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The primary objective of Integrated Ocean Drilling Program (IODP) Expedition 348 was to characterize the variations of lithology and structure at intermediate depths of the Nankai Trough accretionary prism (offshore southwest Japan). Site C0002 (Fig. F1) is located on the upper plate of the subduction zone above the seismogenic (presumably locked) portion of the plate boundary thrust system (see the “Expedition 348 summary” chapter [Tobin et al., 2015a]). The long-term goal of deeper drilling at this site is to cross the megasplay at seismogenic depths where coseismic slip occurred during the 1944 Tonankai earthquake (Ichinose et al., 2003). During Expedition 348, IODP collected a full suite of logging-while-drilling data, cuttings at ~5 m intervals, and cores over a 55.5 m interval from 2163 to 2218.5 meters below seafloor (mbsf). The cores are the deepest ever recovered from an active accretionary prism.

Intrinsic permeability (k) and hydraulic conductivity (K) values for natural clay–rich sediment and sedimentary rock (e.g., Neuzil, 1994; Aplin et al., 2006; Gamage et al., 2011) typically span several orders of magnitude. That natural variability exists because their hydrogeological properties depend on many factors, some of which are inherited from the time of mud deposition. Grain size and shape, sorting, particle orientation, surface charges on clay particles, and microfabric are important, as are the superimposed effects of burial diagenesis (e.g., Moon and Hurst, 1984; Bennett et al., 1989).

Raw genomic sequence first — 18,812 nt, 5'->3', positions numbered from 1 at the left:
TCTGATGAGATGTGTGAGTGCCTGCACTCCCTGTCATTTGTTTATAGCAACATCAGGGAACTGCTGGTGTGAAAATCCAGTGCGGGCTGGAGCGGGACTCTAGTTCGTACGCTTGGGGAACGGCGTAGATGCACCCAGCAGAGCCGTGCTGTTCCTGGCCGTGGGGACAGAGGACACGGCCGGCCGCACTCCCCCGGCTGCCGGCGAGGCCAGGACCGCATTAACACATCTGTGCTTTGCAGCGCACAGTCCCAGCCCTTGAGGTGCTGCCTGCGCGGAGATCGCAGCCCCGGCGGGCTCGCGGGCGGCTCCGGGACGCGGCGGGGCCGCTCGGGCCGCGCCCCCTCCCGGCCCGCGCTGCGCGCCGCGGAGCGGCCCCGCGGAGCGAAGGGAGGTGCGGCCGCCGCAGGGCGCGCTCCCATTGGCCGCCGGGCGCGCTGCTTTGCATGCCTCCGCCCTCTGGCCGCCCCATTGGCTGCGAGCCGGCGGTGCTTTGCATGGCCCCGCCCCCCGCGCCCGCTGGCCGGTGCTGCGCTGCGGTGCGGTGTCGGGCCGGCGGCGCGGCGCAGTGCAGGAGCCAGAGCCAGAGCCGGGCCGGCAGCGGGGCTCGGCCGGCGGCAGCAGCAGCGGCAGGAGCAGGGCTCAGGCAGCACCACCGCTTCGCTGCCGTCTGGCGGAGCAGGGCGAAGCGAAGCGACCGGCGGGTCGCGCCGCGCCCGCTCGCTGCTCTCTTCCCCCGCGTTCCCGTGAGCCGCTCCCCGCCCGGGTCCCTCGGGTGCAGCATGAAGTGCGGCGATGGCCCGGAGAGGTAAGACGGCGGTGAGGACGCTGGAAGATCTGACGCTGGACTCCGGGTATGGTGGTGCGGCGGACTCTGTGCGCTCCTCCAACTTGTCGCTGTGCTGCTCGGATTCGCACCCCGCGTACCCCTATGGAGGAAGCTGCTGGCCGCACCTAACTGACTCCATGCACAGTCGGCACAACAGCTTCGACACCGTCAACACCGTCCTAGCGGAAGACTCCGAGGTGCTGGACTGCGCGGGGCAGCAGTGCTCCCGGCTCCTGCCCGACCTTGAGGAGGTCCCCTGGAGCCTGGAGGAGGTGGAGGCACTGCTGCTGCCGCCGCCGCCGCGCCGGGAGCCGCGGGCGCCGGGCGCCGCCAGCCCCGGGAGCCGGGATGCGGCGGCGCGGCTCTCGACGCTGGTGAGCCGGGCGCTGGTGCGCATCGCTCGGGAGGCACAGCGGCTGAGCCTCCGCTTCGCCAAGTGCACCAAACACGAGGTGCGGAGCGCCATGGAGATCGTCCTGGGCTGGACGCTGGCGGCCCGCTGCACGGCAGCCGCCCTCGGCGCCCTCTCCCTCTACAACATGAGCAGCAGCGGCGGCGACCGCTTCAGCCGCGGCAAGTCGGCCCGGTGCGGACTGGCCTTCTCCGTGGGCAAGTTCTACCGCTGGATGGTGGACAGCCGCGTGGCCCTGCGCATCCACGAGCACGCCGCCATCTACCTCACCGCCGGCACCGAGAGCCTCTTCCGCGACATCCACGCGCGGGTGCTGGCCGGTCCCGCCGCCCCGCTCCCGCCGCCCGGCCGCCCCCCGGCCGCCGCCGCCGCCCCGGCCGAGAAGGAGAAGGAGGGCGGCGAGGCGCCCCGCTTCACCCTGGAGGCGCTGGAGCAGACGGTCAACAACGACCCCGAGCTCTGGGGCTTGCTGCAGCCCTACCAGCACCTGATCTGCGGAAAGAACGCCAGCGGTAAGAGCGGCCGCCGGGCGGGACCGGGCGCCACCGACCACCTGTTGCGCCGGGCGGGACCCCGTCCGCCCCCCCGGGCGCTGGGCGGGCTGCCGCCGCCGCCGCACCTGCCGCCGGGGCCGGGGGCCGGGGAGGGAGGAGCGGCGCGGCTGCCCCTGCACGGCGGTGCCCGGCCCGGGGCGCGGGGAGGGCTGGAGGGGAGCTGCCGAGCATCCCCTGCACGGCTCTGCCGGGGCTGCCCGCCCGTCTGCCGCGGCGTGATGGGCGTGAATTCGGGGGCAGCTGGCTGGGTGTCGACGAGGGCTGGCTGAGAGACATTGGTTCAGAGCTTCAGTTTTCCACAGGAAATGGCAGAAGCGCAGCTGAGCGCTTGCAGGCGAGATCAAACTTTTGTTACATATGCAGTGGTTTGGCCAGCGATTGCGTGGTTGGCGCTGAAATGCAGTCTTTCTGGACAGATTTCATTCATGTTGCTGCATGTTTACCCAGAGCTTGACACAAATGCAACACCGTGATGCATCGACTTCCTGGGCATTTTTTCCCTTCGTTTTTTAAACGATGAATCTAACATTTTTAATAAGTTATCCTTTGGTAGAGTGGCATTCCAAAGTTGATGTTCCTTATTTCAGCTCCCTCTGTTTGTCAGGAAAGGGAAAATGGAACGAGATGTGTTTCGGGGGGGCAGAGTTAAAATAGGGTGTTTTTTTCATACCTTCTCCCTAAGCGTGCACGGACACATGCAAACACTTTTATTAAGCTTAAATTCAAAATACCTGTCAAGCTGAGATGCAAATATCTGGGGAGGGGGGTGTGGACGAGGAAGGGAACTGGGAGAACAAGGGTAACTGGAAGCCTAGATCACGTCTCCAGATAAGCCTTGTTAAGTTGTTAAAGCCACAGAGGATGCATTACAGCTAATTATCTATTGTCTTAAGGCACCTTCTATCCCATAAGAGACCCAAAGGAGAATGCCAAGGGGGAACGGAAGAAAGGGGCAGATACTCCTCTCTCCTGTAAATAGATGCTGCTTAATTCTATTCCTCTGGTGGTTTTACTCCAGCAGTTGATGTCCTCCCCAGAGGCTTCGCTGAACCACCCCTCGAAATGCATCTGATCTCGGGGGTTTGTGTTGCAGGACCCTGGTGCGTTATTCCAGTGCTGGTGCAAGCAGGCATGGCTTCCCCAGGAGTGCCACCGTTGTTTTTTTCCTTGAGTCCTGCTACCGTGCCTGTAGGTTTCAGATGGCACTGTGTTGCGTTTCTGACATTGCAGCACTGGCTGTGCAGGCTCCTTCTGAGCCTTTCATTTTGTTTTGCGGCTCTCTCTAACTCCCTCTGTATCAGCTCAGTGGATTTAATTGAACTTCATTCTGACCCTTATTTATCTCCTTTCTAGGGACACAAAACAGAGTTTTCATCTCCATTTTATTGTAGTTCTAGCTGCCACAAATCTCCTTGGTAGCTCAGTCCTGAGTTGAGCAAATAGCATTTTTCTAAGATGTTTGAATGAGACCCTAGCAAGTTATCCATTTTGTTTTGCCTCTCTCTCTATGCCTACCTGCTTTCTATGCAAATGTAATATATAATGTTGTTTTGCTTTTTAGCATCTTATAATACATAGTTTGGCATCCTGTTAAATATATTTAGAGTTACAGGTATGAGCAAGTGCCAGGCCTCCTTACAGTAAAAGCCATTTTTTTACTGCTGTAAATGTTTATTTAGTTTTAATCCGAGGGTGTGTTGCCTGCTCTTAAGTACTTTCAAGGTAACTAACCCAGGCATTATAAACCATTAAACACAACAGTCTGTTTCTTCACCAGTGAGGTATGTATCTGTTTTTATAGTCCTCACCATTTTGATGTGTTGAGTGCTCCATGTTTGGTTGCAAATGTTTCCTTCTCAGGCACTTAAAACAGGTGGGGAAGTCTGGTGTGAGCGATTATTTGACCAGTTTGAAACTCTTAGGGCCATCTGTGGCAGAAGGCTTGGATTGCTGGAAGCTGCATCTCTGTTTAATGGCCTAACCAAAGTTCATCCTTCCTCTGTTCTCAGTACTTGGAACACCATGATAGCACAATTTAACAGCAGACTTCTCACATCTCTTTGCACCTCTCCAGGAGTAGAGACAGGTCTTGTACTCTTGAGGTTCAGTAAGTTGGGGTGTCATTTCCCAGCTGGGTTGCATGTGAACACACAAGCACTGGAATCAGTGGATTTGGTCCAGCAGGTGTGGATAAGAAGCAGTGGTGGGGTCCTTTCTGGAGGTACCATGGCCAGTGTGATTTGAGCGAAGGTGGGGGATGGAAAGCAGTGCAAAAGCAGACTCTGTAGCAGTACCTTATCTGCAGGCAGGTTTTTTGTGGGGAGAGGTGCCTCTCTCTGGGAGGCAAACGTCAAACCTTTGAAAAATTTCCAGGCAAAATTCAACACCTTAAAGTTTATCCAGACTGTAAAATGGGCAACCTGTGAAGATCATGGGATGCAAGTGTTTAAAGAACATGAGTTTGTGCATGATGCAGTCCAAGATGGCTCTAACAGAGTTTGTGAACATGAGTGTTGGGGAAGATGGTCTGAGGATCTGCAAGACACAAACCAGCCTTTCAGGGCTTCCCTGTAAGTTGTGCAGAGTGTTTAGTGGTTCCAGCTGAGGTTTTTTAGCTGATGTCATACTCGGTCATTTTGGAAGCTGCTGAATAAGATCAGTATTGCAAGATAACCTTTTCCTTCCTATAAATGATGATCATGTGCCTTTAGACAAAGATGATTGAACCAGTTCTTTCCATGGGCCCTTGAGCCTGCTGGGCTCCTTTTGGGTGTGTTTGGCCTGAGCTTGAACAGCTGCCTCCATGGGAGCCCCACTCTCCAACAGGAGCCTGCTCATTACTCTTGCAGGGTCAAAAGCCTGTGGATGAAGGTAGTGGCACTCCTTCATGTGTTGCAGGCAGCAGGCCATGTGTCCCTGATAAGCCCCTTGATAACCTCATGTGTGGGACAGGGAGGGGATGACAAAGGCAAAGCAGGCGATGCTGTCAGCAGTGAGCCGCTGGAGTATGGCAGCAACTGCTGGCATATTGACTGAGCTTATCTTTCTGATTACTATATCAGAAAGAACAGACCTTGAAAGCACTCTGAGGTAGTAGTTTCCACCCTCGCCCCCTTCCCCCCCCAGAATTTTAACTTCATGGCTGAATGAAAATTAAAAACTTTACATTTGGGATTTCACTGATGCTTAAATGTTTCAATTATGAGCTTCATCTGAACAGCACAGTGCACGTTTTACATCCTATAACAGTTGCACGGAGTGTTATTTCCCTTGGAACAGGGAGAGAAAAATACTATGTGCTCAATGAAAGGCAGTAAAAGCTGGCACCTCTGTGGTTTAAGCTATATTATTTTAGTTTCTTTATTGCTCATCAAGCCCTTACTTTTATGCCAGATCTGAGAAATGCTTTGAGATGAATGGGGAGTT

The cores from Hole C0002P contain numerous layers and irregular lenses of fine sand- and siltstone, with thicknesses ranging from laminae (millimeter scale) to ~20 cm. Those coarser textures should increase values of permeability. Furthermore, the strata dip steeply over the cored interval, typically at angles >80° (see the “Expedition 348 summary” chapter [Tobin et al., 2015a]). Those orientations should alter the anisotropy of permeability (i.e., horizontal versus vertical) relative to a normally compacted sedimentary basin. Our study contributes new data to the transect-wide Nankai Trough Seismogenic Zone Experiment (NanTroSEIZE), thereby allowing for hydrogeological comparisons among samples from the subduction inputs, Kumano forearc basin, the frontal accretionary prism, and the deeper (inner) accretionary prism (Dugan and Daigle, 2011; Ekinci et al., 2011; Guo et al., 2011; Saffer et al., 2011; Hüpers and Kopf, 2012; Rowe et al., 2012; Yue et al., 2012; Dugan and Zhao, 2013; Screaton et al., 2013; Daigle and Dugan, 2014; Guo and Underwood, 2014).